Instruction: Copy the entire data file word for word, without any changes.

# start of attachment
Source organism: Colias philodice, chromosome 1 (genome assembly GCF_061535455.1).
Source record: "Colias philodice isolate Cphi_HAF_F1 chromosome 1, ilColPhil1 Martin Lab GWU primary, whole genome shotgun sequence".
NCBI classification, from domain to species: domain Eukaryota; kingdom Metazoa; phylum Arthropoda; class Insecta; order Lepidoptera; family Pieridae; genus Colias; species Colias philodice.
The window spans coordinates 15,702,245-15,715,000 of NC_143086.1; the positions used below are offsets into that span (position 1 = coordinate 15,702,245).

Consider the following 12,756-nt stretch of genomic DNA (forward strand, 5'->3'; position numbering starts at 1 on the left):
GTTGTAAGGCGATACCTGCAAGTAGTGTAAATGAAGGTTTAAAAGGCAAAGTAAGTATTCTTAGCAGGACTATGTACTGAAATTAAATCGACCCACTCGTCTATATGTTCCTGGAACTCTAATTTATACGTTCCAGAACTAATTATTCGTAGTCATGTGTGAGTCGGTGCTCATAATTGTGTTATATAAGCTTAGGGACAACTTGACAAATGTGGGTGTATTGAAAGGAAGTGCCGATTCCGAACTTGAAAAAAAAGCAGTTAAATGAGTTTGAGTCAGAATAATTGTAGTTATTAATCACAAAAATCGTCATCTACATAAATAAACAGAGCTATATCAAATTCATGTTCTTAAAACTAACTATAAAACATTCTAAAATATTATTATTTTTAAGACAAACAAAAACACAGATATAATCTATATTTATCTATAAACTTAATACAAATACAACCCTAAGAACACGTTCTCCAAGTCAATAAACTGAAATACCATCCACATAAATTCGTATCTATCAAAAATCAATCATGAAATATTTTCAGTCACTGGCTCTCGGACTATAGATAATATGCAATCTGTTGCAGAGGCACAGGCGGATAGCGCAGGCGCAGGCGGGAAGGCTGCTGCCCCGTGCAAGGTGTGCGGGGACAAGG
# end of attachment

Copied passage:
Source organism: Colias philodice, chromosome 1 (genome assembly GCF_061535455.1).
Source record: "Colias philodice isolate Cphi_HAF_F1 chromosome 1, ilColPhil1 Martin Lab GWU primary, whole genome shotgun sequence".
NCBI classification, from domain to species: domain Eukaryota; kingdom Metazoa; phylum Arthropoda; class Insecta; order Lepidoptera; family Pieridae; genus Colias; species Colias philodice.
The window spans coordinates 15,702,245-15,715,000 of NC_143086.1; the positions used below are offsets into that span (position 1 = coordinate 15,702,245).

Consider the following 12,756-nt stretch of genomic DNA (forward strand, 5'->3'; position numbering starts at 1 on the left):
GTTGTAAGGCGATACCTGCAAGTAGTGTAAATGAAGGTTTAAAAGGCAAAGTAAGTATTCTTAGCAGGACTATGTACTGAAATTAAATCGACCCACTCGTCTATATGTTCCTGGAACTCTAATTTATACGTTCCAGAACTAATTATTCGTAGTCATGTGTGAGTCGGTGCTCATAATTGTGTTATATAAGCTTAGGGACAACTTGACAAATGTGGGTGTATTGAAAGGAAGTGCCGATTCCGAACTTGAAAAAAAAGCAGTTAAATGAGTTTGAGTCAGAATAATTGTAGTTATTAATCACAAAAATCGTCATCTACATAAATAAACAGAGCTATATCAAATTCATGTTCTTAAAACTAACTATAAAACATTCTAAAATATTATTATTTTTAAGACAAACAAAAACACAGATATAATCTATATTTATCTATAAACTTAATACAAATACAACCCTAAGAACACGTTCTCCAAGTCAATAAACTGAAATACCATCCACATAAATTCGTATCTATCAAAAATCAATCATGAAATATTTTCAGTCACTGGCTCTCGGACTATAGATAATATGCAATCTGTTGCAGAGGCACAGGCGGATAGCGCAGGCGCAGGCGGGAAGGCTGCTGCCCCGTGCAAGGTGTGCGGGGACAAGG